The effect of a triphasic oral contraceptive containing ethinylestradiol and gestodene (EE/GSD) on various serum hormonal parameters was compared with that of a monophasic formulation containing 35 micrograms ethinylestradiol and 250 micrograms norgestimate (EE/NGM). Blood samples were collected from 46 women on days 2, 11, and 21 of the preceding control cycle and of the third, sixth and twelfth treatment cycle. There was no significant difference in the influence on any hormonal parameter between both formulations. Both EE/GSD and EE/NGM caused a time-dependent suppression of serum dehydroepiandrosterone sulphate (DHEA-S) by 20-30% (p < 0.01) and a reduction of 5 alpha-androstane-3 alpha, 17 beta-diol glucuronide by 50-60% (p < 0.01) during each treatment cycle, while androstenedione levels were reduced by 25% (p < 0.01). There was also a significant decrease in the levels of total testosterone by 30-35% (p < 0.01) and free testosterone by 60% (p < 0.01), while sex hormone-binding globulin (SHBG) was increased by 200-240% on days 11 and 21 (p < 0.01). During the pill-free interval the SHBG levels were reduced to a certain degree but remained elevated by 100% as compared to the pretreatment values. The serum levels of corticosteroid-binding globulin (CBG) which is known to be influenced only by the estrogenic component of combination pills, increased significantly by 170% (p < 0.01) during each treatment cycle. During the pill-free interval of 7 days, the CBG levels decreased but were still elevated by 90-100% as compared to the control cycle. Similarly, the serum levels of cortisol were significantly elevated by 110-140% (p < 0.01) during treatment with both preparations. The results demonstrate a profound suppression of androgen levels and peripheral androgen metabolism.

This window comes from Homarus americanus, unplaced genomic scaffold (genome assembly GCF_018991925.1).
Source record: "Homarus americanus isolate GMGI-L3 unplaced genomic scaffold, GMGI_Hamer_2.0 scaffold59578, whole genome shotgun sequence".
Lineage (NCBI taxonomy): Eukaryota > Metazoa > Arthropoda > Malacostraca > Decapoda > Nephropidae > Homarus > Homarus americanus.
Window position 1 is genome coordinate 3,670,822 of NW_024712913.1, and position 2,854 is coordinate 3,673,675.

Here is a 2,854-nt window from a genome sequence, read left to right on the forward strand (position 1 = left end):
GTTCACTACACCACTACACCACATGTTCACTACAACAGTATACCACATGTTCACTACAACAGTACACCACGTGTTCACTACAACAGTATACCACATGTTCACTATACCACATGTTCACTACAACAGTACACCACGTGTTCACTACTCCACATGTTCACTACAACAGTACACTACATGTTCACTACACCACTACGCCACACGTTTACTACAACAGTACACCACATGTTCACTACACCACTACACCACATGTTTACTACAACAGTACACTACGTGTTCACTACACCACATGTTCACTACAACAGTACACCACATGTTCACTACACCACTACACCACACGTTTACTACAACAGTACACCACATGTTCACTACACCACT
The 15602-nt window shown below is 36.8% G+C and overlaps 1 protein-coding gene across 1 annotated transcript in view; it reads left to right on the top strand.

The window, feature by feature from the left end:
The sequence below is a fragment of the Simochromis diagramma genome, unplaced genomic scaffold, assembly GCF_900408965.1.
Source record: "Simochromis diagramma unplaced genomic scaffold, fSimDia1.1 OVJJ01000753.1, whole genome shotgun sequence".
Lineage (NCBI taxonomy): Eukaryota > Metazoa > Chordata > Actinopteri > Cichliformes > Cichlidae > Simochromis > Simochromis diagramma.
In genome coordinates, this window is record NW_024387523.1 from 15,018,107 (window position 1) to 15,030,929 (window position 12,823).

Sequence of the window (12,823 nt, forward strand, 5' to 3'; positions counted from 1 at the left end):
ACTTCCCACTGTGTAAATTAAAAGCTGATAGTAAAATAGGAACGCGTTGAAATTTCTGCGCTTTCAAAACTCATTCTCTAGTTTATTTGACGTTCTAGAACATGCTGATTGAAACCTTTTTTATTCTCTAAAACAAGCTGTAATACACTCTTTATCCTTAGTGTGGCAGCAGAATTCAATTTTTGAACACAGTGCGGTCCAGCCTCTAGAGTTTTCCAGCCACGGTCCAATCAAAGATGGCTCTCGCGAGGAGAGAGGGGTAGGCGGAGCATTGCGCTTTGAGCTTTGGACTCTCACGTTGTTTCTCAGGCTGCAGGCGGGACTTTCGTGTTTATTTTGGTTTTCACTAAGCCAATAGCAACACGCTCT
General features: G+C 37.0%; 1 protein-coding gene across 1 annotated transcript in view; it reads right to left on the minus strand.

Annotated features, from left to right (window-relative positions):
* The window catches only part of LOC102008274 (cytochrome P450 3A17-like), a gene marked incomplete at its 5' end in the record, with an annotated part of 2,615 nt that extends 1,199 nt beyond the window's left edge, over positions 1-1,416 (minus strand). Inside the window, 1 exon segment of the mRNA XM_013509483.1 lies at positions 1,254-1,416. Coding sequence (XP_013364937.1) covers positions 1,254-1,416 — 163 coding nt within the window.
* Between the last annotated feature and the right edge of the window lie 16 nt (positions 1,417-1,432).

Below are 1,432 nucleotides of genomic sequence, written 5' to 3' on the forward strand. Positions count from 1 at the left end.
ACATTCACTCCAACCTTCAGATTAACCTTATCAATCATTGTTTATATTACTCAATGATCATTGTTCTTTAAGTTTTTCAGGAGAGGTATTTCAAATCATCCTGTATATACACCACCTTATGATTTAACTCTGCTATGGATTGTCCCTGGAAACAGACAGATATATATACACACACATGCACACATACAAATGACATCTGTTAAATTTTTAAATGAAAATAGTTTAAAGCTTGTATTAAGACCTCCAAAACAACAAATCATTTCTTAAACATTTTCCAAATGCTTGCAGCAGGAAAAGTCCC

PIP: At the J. W. Goethe University Hospital in Frankfurt am Main, Germany, researchers randomly allocated 46 women to use either the triphasic oral contraceptive (OC) containing 30 mcg ethinyl estradiol (EE) and 50 mcg gestodene or the monophasic OC containing 35 mcg EE and 250 mcg norgestimate. They wanted to compare the effects of the two OCs on different serum hormonal parameters and serum binding proteins. Health workers took blood samples from the women on days 2, 11, and 21 of the cycle before OC use and of treatment cycles 3, 6, and 12. The two groups had similar hormonal parameters. Both OCs suppressed serum levels of dehydroepiandrosterone sulphate (DHEA-S) by 20-30% (p 0.01). They reduced 5alpha-androstane-3alpha, 17beta-diol glucuronide by 50-60% (p 0.01) during each treatment cycle. Both OCs also reduced androstenedione serum levels by 25% (p 0.01). Both OCs reduced serum levels of total testosterone by about 30% and of free testosterone by 60% (p 0.01-0.05 and p 0.01, respectively). The 200% increase of serum levels of sex hormone binding globulin (SHBG) on days 11 and 21 of each cycle in both groups (p 0.01) caused the more pronounced decrease of serum levels of free testosterone. Suppression of ovarian androgen synthesis also contributed to the more pronounced decrease of free testosterone. SHBG levels fell during the pill-free interval but remained 100% higher than pretreatment values. Serum levels of corticosteroid binding globulin (CBG) increased by 170% during each treatment cycle (p 0.01). CBG levels fell during the pill-free interval, but remained higher by 90-100% than the pretreatment cycle. Only the estrogenic component affected the increase in CBG. Both OCs increased cortisol serum levels by 110-140% (p 0.01). These findings show that both OCs significantly suppressed some androgen parameters and peripheral androgen metabolism.